Multilateral Development Banks (MDBs) usually have their own guidelines for an appraisal of investment projects or programmes in transport infrastructure. Principal objectives of MDBs together with high level priorities adopted by them, e.g. the avoidance of environmentally damaging investments and the widespread distribution of the benefits of projects throughout society, play an important role in the project evaluation process. For example, the poverty reduction impact of a project in a least developed country might have an important weight in the assessment process. Hence, economic evaluations applied by the Banks are much broader than traditional cost-benefit analysis.
- Guidelines for the Economic Analysis of Projects, Economics and Development Resource Center, Asian Development Bank, 1997.
It provides guidelines for ADB staff and officials of developing member countries in assessing project proposals for economic viability and financial sustainability. It includes sections on environmental costs and benefits, the distribution of net benefits, and sensitivity and risk analysis.
- Belli, P., Anderson, J., Barnum, H. N., Dixon, J. A., Tan, J., Economic Analysis of Investment Operations: Analytical Tools and Practical Applications, World Bank, 2001.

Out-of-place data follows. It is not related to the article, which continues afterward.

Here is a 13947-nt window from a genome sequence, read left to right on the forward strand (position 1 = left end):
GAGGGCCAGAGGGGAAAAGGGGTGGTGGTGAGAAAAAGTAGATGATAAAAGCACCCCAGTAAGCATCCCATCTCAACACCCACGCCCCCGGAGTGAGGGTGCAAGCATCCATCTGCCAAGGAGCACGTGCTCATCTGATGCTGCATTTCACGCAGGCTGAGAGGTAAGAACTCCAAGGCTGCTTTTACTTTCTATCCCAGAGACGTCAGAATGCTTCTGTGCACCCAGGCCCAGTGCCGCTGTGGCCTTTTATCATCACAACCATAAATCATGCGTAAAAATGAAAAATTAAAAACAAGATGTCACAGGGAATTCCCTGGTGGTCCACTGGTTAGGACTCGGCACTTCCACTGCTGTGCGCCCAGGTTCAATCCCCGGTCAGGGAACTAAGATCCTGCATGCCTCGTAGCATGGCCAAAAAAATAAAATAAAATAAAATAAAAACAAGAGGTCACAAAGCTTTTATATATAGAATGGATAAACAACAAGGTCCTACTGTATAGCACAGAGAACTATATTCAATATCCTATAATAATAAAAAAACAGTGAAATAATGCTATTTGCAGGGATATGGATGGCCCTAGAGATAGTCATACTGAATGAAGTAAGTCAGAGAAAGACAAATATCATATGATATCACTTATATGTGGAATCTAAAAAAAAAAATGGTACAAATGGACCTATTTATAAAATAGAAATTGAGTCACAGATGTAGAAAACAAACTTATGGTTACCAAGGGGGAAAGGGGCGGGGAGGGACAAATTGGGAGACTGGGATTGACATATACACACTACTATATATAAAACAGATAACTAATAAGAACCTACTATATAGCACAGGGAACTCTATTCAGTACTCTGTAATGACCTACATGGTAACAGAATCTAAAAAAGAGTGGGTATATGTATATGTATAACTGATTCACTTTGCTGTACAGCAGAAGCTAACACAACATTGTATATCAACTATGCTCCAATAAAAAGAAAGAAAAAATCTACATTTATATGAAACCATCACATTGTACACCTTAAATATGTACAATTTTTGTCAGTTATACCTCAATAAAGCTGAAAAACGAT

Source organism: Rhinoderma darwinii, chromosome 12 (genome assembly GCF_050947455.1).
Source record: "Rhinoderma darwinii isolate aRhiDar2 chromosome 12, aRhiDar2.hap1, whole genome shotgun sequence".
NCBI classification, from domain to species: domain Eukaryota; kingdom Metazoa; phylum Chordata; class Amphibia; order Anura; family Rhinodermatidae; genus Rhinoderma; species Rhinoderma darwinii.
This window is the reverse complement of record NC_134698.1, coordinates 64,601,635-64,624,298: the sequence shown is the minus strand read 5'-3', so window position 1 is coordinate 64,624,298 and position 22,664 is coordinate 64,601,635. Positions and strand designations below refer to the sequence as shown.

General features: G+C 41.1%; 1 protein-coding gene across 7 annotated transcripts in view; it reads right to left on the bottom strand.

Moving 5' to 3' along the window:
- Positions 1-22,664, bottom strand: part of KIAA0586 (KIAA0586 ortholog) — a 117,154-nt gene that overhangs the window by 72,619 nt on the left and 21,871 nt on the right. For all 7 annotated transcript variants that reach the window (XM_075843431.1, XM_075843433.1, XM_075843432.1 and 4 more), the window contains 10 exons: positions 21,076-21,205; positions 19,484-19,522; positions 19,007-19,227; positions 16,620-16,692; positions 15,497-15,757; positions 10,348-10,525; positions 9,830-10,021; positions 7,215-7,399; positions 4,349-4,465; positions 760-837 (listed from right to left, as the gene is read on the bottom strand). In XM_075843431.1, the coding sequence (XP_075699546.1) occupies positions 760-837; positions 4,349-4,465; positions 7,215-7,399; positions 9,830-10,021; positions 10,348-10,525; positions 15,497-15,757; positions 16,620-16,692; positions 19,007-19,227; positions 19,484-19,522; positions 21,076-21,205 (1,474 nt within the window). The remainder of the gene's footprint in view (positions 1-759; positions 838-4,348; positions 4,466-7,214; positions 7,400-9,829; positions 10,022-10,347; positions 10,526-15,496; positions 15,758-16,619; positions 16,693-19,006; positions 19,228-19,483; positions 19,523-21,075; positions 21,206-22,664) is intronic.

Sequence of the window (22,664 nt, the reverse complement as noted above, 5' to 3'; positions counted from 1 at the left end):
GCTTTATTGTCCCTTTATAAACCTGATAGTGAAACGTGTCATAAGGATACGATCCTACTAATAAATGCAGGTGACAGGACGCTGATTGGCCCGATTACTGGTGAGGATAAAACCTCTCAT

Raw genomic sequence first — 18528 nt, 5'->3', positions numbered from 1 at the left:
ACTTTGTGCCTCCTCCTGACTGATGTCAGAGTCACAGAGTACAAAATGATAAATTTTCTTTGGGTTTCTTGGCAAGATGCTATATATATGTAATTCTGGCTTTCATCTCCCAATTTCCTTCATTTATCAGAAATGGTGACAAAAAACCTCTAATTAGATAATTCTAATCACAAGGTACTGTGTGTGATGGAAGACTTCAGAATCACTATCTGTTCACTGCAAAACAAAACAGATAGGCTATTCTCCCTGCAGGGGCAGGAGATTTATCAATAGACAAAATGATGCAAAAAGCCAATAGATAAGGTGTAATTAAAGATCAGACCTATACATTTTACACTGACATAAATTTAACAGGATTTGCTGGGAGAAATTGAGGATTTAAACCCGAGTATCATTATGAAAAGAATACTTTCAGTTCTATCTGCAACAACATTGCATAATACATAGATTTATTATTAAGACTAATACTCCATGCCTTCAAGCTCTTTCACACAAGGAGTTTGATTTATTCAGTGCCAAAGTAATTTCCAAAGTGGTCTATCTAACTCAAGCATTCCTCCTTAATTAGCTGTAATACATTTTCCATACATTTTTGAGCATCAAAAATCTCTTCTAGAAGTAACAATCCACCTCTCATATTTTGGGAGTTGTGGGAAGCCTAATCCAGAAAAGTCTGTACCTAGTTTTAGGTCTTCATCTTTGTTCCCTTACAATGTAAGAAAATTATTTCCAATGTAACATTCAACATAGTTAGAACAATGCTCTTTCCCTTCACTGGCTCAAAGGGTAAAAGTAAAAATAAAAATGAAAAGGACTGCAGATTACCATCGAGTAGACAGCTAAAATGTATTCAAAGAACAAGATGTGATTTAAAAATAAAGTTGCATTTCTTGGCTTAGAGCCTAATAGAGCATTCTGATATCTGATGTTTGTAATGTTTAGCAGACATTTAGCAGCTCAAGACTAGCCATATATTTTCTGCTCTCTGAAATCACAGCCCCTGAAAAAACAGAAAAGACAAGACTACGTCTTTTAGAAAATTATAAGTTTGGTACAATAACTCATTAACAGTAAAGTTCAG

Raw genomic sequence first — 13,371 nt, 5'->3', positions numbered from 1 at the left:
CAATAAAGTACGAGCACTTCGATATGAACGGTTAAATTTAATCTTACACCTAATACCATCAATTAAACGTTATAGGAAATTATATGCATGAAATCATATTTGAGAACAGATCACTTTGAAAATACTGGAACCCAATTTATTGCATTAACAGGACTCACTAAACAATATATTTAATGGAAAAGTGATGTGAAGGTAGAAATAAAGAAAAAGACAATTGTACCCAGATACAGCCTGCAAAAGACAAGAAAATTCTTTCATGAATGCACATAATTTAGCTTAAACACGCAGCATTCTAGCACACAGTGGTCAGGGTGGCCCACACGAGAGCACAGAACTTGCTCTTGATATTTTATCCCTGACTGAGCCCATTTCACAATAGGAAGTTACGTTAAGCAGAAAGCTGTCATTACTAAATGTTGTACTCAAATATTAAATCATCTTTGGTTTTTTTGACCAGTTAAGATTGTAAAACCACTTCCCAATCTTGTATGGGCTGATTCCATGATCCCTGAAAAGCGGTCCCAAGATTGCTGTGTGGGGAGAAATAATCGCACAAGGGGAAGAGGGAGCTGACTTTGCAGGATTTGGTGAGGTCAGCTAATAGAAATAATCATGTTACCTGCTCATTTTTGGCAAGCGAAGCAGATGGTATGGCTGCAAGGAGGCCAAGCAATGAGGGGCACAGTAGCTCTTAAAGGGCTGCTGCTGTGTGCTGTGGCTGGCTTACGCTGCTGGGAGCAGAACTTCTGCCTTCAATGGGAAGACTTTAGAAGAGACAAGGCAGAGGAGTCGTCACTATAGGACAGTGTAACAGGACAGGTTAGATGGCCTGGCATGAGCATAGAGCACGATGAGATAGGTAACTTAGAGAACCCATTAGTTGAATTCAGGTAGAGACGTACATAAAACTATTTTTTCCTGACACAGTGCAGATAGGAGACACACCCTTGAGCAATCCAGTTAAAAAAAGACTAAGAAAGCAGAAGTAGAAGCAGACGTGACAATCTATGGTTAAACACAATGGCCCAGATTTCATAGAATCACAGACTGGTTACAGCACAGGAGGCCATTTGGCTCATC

This book presents general principles and methodologies that are applicable across sectors, including quantitative risk analysis. It provides both theory and practice about how to evaluate transportation, health, and education projects; and explains how to assess the environmental impact of projects. It provides a fresh look at the tools of project analysis and explains how to apply quantitative analysis of costs and benefits from multiple perspectives-- including the private sector, the public sector, bankers, and the country as a whole.
- Mackie, P., Nellthorp, J., Laird, J., and others, Notes on the Economic Evaluation of Transport Projects, World Bank, 2005
These Notes provide guidance on some of issues that have proven more difficult to deal with in the application of both conventional cost benefit analysis in transport and addressing of the newer topics of interest.
The Economic Evaluation Notes are arranged in three groups. The first group (TRN-6 to TRN-10) provides criteria for selection a particular evaluation technique or approach; the second (TRN-11 to TRN-17) addresses the selection of values of various inputs to the evaluation, and the third (TRN-18 to TRN-26) deals with specific problematic issues in economic evaluation. The Notes are preceded by a Framework (TRN-5), that provides the context within which economic evaluation is used in the transport sector.